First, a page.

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Degree Planning

Part 1: Distribution of credits; Program options; Academic vocabulary.

Distribution of credits

All students must complete 120 credits for their undergraduate degree.

  1. U0  – Freshman Year are students who have been admitted:
    1. without advanced standing
    2. with less than 24 credits of advanced standing
  2. U1  – University Year 1 students are those who have been admitted:
    1. with 24 or more credits of advanced standing

Advanced Standing: credits granted from your previous education that will be applied toward your 120 credit Bachelor of Arts degree requirements

Examples of ADVANCED STANDING with number of credits granted:

  1. CEGEP (30 credits)
  2. French Baccalaureate (30 credits)
  3. International Baccalaureate (Certificate or Diploma – max. 30 credits)
  4. Advanced Levels (max. 30 credits)
  5. Advanced Placement Exams (max. 30 credits)
  6. University Transfer (max. 60 credits)
  7. Degree completed under the Bologna system (30 credits)

Here is an example of how the credits for your degree are distributed:

  1. A.    Minimum credit requirement = 120
  2. B.    Freshman or Advanced Standing credits
  3. C.    Program credits  (For example, a Major Concentration requires the completion of 36 credits + a Minor Concentration requires the completion of 18 credits = 54 credits will be used to complete your programs of study)
  4. D.   Elective credit = the remaining credits for your degree that are not being used to complete a program of study
Program options

Once you begin your U1 year, students in the Faculty of Arts are required to declare at least two programs of study offered by different teaching units or departments. Students select their programs from the following three options.


MULTI-TRACK PROGRAM: The Faculty of Arts offers a 90-credit multi-track system that offers students a chance to select programs of study that reflect their interests by completing a major concentration complemented by at least a minor concentration.

Major Concentration - is the student's primary area of study requiring the completion of 36 credits

Minor Concentration - as opposed to a major, an area of secondary concentration, which is a called a minor and requires the completion of 18 credits



Major Concentration (36) + Minor Concentration (18) + 36 credits of electives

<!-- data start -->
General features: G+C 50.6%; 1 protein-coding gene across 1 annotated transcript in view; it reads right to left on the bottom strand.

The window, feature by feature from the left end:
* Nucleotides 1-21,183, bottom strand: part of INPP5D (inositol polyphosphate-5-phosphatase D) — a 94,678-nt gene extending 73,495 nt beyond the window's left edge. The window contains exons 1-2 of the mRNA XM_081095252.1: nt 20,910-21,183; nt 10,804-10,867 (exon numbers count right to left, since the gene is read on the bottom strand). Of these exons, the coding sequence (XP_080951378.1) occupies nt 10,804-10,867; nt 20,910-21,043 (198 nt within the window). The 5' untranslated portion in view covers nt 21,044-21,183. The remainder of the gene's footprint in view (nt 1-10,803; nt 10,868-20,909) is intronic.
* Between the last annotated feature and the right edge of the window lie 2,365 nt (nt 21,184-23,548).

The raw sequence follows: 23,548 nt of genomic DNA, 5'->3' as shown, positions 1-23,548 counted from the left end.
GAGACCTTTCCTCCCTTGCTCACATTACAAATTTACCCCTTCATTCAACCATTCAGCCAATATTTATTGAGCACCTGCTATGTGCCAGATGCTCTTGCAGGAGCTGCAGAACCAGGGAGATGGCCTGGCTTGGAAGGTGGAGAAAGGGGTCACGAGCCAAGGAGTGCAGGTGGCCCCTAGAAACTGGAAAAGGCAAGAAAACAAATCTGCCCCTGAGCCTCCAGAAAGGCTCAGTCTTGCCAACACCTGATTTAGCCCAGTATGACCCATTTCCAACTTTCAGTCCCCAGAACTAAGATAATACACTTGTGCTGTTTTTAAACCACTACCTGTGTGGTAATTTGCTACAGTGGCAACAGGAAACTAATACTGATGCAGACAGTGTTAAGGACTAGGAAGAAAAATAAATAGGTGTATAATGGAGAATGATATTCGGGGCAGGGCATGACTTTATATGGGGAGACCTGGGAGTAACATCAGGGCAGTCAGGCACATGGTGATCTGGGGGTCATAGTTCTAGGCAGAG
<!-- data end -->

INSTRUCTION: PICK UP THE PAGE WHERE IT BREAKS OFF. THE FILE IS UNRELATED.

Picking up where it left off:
Major Concentration (36) + Major Concentration (36) + 18 credits of electives


Major Concentration (36) + Minor Concentration (18) + Minor Concentration (18) + 18 credits of electives

Concentrations within option A and B cannot be within the same Subject Code (i.e. PSYC, ENGL)


HONOURS or JOINT HONOURS: These programs demand a high degree of specialization in one or two disciplines and require you to maintain a high academic standing.

Honours Program

  1. Requires the completion of 42-60 credits
  2. You must also complete a Minor Concentration (18 credits) in another program of study from a different teaching unit or department
  3. Electives (12-30 credits)
  4. Admission is normally after the U1 year of study
  5. Minimum CGPA of 3.00 in the previous year; program GPA requirements vary according to department

Joint Honours

  1. Requires two programs of study from different teaching units or departments
  2. 30 to 36 credits in each component
  3. Electives (18 credits)
  4. Admission is normally after the U1 year of study
  5. Minimum CGPA of 3.00 in the previous year; program GPA requirements vary according to department
  6. You are not required to complete a Minor Concentration


Faculty Program: An approved selection of courses drawn from departments in at least two faculties to form an interdisciplinary program of study.

Program options:

  1. Environment
  2. Industrial Relations

Requires the completion of 54 credits

Students do not need to complete a second program of study

Academic vocabulary

Faculty Advisers:

  1. provide information on rules, regulations, requirements and upcoming deadlines
    governing your overall 120 credit degree program
  2. offer guidance on choosing your programs of study, planning your degree, credit load and study away
  3. help you manage your academic situation during periods of personal, financial or medical difficulty and serve as your direct link to other University resources
  4. are located in Arts OASIS on the ground floor of Dawson Hall

Departmental Program Advisers:

  1. guide your course selections to make sure you meet your program requirements
  2. evaluate your requests for course equivalencies, recommending prior approval for university transfer credits or explaining the rationale for the design of academic programs
  3. may be a professor or a member of the administrative staff and their office is located in a department
  4.  are available during specific times of the year — for example, during course registration periods or at specified times during the week/month (often called "office hours")

Departments: (teaching units) are devoted to a particular area of study, such as the Department of Philosophy. They control the size of the classes offered by their department and will raise caps, open other sections or give permits according to the needs of the students. Priority for course registration is always given to those who need the course to meet program requirements.